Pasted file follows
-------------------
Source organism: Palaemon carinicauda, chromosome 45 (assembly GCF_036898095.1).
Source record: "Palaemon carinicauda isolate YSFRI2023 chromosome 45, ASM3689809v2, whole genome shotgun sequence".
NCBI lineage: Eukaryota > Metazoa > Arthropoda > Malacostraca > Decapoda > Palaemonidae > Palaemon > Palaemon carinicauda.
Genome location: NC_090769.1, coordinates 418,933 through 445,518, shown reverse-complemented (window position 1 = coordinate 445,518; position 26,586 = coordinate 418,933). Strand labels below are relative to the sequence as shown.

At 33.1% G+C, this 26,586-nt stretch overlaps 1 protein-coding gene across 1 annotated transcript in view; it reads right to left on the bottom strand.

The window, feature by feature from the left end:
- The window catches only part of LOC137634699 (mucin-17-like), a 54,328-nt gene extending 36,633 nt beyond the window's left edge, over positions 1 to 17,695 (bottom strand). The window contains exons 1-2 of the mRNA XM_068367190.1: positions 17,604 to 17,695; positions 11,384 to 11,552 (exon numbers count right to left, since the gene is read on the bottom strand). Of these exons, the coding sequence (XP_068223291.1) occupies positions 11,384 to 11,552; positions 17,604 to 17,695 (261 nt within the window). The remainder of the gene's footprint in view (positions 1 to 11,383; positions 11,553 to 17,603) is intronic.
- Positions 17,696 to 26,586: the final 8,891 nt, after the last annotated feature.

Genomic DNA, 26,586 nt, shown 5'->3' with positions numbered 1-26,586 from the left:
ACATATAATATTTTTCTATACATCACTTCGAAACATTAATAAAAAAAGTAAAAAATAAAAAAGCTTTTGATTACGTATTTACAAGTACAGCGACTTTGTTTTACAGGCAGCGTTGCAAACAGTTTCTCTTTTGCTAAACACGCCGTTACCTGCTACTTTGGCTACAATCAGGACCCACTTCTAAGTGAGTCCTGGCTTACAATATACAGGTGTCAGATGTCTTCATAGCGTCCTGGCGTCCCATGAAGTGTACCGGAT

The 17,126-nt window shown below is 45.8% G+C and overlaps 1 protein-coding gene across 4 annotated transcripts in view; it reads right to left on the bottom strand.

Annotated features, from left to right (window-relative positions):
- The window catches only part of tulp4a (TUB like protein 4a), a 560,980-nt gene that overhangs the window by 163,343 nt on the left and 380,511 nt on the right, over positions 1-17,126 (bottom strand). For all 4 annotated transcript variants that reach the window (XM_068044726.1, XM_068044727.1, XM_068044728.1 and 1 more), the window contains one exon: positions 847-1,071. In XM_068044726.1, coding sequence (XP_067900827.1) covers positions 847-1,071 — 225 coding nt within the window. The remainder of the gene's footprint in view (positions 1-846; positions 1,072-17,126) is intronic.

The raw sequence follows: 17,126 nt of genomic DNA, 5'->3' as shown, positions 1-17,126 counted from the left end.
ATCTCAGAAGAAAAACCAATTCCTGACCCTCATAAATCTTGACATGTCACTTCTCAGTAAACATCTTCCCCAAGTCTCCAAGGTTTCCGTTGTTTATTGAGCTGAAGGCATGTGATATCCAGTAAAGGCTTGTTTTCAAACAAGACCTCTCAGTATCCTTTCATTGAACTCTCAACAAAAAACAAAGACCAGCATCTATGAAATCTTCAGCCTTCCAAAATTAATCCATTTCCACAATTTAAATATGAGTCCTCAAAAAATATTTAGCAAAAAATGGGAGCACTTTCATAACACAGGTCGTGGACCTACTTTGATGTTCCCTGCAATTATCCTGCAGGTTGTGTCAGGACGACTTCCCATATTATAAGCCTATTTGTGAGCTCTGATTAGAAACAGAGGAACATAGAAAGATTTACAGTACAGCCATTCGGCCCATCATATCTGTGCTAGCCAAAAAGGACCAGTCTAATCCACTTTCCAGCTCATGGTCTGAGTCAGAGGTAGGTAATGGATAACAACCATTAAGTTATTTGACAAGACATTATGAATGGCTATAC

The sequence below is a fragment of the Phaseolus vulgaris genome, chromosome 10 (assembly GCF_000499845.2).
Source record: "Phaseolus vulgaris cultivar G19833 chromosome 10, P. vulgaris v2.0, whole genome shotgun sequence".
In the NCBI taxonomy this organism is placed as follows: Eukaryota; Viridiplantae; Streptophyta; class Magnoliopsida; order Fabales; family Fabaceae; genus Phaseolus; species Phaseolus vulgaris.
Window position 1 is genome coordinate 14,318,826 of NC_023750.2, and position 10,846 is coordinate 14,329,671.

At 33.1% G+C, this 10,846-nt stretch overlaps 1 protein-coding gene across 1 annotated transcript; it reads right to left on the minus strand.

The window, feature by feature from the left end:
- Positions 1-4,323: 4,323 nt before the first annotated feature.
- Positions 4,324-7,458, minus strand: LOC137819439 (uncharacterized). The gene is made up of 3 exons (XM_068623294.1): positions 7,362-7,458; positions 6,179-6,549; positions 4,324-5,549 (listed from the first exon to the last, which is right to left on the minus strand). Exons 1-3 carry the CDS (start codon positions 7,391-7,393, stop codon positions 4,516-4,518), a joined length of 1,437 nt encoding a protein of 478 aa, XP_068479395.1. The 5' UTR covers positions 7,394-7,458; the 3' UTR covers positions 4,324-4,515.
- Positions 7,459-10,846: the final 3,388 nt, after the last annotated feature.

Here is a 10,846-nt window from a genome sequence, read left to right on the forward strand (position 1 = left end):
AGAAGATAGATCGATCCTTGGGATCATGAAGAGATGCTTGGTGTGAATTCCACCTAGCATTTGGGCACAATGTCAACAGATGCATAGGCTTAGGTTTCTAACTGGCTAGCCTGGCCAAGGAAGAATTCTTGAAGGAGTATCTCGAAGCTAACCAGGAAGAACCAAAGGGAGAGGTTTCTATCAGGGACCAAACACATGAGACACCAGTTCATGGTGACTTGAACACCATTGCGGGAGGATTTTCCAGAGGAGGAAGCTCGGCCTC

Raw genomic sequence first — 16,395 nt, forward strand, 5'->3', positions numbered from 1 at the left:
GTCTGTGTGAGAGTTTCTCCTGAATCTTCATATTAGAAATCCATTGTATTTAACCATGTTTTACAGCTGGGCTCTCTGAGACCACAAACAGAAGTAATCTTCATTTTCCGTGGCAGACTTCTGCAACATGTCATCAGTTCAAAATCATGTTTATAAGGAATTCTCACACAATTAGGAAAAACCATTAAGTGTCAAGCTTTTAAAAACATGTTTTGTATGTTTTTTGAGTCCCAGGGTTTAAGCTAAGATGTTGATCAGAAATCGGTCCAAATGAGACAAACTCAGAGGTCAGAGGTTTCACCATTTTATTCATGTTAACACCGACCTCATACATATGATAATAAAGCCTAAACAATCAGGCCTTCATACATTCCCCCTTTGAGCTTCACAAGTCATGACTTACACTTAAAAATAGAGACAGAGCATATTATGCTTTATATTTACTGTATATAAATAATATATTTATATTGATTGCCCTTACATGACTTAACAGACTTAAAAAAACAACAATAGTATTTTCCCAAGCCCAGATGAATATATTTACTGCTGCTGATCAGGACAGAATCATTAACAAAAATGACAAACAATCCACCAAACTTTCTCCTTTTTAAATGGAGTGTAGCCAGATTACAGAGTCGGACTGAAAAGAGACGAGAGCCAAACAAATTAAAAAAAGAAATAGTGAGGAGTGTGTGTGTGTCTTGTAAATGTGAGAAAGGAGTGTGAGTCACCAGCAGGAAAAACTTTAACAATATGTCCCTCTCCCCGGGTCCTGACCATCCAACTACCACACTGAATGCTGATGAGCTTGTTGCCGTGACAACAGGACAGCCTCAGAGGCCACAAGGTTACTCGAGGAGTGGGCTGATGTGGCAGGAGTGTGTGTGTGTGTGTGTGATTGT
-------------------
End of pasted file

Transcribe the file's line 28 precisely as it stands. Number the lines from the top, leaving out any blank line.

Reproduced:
GTCTGTGTGAGAGTTTCTCCTGAATCTTCATATTAGAAATCCATTGTATTTAACCATGTTTTACAGCTGGGCTCTCTGAGACCACAAACAGAAGTAATCTTCATTTTCCGTGGCAGACTTCTGCAACATGTCATCAGTTCAAAATCATGTTTATAAGGAATTCTCACACAATTAGGAAAAACCATTAAGTGTCAAGCTTTTAAAAACATGTTTTGTATGTTTTTTGAGTCCCAGGGTTTAAGCTAAGATGTTGATCAGAAATCGGTCCAAATGAGACAAACTCAGAGGTCAGAGGTTTCACCATTTTATTCATGTTAACACCGACCTCATACATATGATAATAAAGCCTAAACAATCAGGCCTTCATACATTCCCCCTTTGAGCTTCACAAGTCATGACTTACACTTAAAAATAGAGACAGAGCATATTATGCTTTATATTTACTGTATATAAATAATATATTTATATTGATTGCCCTTACATGACTTAACAGACTTAAAAAAACAACAATAGTATTTTCCCAAGCCCAGATGAATATATTTACTGCTGCTGATCAGGACAGAATCATTAACAAAAATGACAAACAATCCACCAAACTTTCTCCTTTTTAAATGGAGTGTAGCCAGATTACAGAGTCGGACTGAAAAGAGACGAGAGCCAAACAAATTAAAAAAAGAAATAGTGAGGAGTGTGTGTGTGTCTTGTAAATGTGAGAAAGGAGTGTGAGTCACCAGCAGGAAAAACTTTAACAATATGTCCCTCTCCCCGGGTCCTGACCATCCAACTACCACACTGAATGCTGATGAGCTTGTTGCCGTGACAACAGGACAGCCTCAGAGGCCACAAGGTTACTCGAGGAGTGGGCTGATGTGGCAGGAGTGTGTGTGTGTGTGTGTGATTGT